Materials & Methods

Study design

This retrospective longitudinal study analyzed computational metadata on toothache-related interests of Internet users. Google Trends was accessed to obtain the monthly variation of the relative search volume (RSV) of the topic “Toothache-Disease”, considering Google Search (G) and YouTube (YT) from developed and developing countries through 2008 to 2017. The trends, 12-month forecasts and annual ratios of YT/G searches were determined and compared between both country groups.

Country groups

Ten countries were divided into two groups, according to their socioeconomic development levels. The inclusion criteria were defined as countries from different continents and hemispheres with more than 15 million inhabitants and >50% of Internet penetration (World Bank Group, 2018). To avoid selection bias for the comparison of countries, both groups were statistically similar in relation to the burden of untreated dental caries in permanent teeth measured by the disability-adjusted life years (DALYs) (Institute for Health Metrics and Evaluation, 2018) (Table 1). Developed countries were composed by Australia, Chile, Japan, United Kingdom, and United States, while developing countries were composed by Brazil, Mexico, Russia, Saudi Arabia and South Africa. This classification is in accordance with The United Nations (2014).

Table 1:
Disability-adjusted life years (DALYs) for countries, country groups and years.
Countries Years
2008 2009 2010 2011 2012 2013 2014 2015 2016 2017
Australia 24.67 24.62 24.60 24.68 24.91 25.27 25.74 26.31 26.95 27.64
Chile 35.09 34.80 34.65 34.60 34.58 34.56 34.54 34.54 34.55 34.57
Japan 23.59 23.33 23.19 23.15 23.10 23.06 23.04 23.02 23.04 23.09
UK 36.43 36.38 36.33 36.27 36.19 36.12 36.06 36.00 35.94 35.88
USA 21.94 21.98 22.05 22.19 22.42 22.72 23.08 23.48 23.93 24.41
Developed countries 28.34a 28.22a 28.16a 28.18a 28.24a 28.35a 28.49a 28.67a 28.88a 29.12a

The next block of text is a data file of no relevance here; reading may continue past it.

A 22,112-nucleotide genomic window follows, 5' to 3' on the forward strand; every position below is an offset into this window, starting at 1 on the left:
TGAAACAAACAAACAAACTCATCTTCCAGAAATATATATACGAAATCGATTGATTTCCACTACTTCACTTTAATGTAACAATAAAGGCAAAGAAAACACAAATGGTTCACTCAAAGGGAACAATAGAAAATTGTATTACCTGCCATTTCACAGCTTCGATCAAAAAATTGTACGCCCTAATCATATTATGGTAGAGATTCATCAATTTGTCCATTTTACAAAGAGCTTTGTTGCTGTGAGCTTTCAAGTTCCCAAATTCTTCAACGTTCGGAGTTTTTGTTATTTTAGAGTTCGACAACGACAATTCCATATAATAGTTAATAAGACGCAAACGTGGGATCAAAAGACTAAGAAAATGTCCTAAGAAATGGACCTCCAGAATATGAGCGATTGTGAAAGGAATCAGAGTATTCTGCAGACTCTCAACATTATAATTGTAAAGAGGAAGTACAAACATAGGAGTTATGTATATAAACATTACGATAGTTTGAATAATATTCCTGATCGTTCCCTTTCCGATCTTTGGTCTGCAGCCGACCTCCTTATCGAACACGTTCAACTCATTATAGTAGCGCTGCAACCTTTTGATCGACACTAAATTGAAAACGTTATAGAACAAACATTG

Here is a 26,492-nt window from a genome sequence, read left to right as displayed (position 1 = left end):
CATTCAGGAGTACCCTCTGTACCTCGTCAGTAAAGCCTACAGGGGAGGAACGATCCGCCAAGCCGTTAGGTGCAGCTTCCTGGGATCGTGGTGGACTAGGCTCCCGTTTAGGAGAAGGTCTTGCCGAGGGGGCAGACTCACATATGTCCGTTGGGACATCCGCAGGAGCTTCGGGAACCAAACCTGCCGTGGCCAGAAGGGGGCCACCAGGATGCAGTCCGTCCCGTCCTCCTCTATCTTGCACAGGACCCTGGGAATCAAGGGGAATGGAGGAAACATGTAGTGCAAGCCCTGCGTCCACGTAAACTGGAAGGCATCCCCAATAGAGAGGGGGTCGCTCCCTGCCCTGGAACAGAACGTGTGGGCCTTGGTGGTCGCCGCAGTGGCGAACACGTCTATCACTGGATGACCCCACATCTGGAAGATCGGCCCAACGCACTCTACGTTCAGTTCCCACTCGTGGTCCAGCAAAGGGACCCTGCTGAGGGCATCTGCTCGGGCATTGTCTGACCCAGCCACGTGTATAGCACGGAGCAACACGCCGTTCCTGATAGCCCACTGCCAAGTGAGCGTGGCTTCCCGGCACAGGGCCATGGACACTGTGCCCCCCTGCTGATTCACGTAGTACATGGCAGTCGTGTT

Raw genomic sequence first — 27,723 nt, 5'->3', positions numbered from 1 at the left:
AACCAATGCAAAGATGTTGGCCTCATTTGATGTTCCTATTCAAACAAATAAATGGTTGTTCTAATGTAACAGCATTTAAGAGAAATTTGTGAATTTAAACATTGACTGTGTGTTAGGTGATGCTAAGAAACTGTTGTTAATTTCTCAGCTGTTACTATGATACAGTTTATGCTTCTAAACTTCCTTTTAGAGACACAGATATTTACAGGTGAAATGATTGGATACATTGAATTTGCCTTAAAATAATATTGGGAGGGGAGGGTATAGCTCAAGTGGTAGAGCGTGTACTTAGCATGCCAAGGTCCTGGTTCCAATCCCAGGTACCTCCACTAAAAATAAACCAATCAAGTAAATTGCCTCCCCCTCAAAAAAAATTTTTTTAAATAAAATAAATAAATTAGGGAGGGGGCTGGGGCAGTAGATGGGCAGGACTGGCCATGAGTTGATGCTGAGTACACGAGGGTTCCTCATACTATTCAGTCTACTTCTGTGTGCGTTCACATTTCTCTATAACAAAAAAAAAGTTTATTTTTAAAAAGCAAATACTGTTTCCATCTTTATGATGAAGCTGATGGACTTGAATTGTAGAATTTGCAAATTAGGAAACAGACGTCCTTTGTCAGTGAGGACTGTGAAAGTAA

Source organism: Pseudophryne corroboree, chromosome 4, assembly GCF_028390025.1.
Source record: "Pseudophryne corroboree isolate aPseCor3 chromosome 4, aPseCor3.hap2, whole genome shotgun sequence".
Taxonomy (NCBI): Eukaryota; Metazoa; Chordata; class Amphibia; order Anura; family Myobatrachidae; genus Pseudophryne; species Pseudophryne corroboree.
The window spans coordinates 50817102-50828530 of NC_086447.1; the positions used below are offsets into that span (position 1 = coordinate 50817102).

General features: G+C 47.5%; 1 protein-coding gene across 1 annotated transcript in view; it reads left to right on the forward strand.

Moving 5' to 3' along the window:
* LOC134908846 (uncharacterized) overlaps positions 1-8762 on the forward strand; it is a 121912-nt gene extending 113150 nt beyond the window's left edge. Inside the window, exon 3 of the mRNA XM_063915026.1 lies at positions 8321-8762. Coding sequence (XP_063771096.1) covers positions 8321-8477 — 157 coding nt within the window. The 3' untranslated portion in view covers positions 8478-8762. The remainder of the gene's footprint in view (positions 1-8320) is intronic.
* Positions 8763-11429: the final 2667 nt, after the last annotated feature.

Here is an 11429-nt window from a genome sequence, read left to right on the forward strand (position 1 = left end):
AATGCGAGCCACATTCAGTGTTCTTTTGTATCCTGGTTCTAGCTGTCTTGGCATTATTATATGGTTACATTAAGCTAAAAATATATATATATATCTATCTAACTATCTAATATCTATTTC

Brazil 32.05 32.01 31.99 32.01 32.02 32.03 32.05 32.09 32.14 32.19
Mexico 25.99 25.76 25.64 25.60 25.56 25.53 25.51 25.49 25.48 25.48
Russia 39.86 39.67 39.45 39.21 38.93 38.64 38.35 38.05 37.76 37.49
Saudi Arabia 21.95 22.10 22.22 22.32 22.41 22.48 22.56 22.65 22.73 22.80
South Africa 15.78 15.67 15.62 15.60 15.58 15.55 15.52 15.50 15.49 15.50
Developing countries 27.13a 27.04a 26.98a 26.95a 26.90a 26.85a 26.80a 26.76a 26.72a 26.69a
DOI: 10.7717/peerj.7706/table-1

Notes:

Note that there were no significant statistical differences between DALYs of developed and developing countries over time (similar lower superscript letters, Mann–Whitney P > 0.05).

Relative search volume (RSV)

Google Trends was used for data collection. It depicts results of the monthly variation of RSVs of specific queries, ranging from 0 to 100. These values represent the normalized ratio of search volume of a particular keyword by the overall searches detected in a given time, considering the maximum value of the curve as RSV = 100. Also, results presented by Google Trends can be filtered by location, time, category, and source of information, with the availability of determination of RSVs of popular issues by topics related to predefined and automatic algorithms.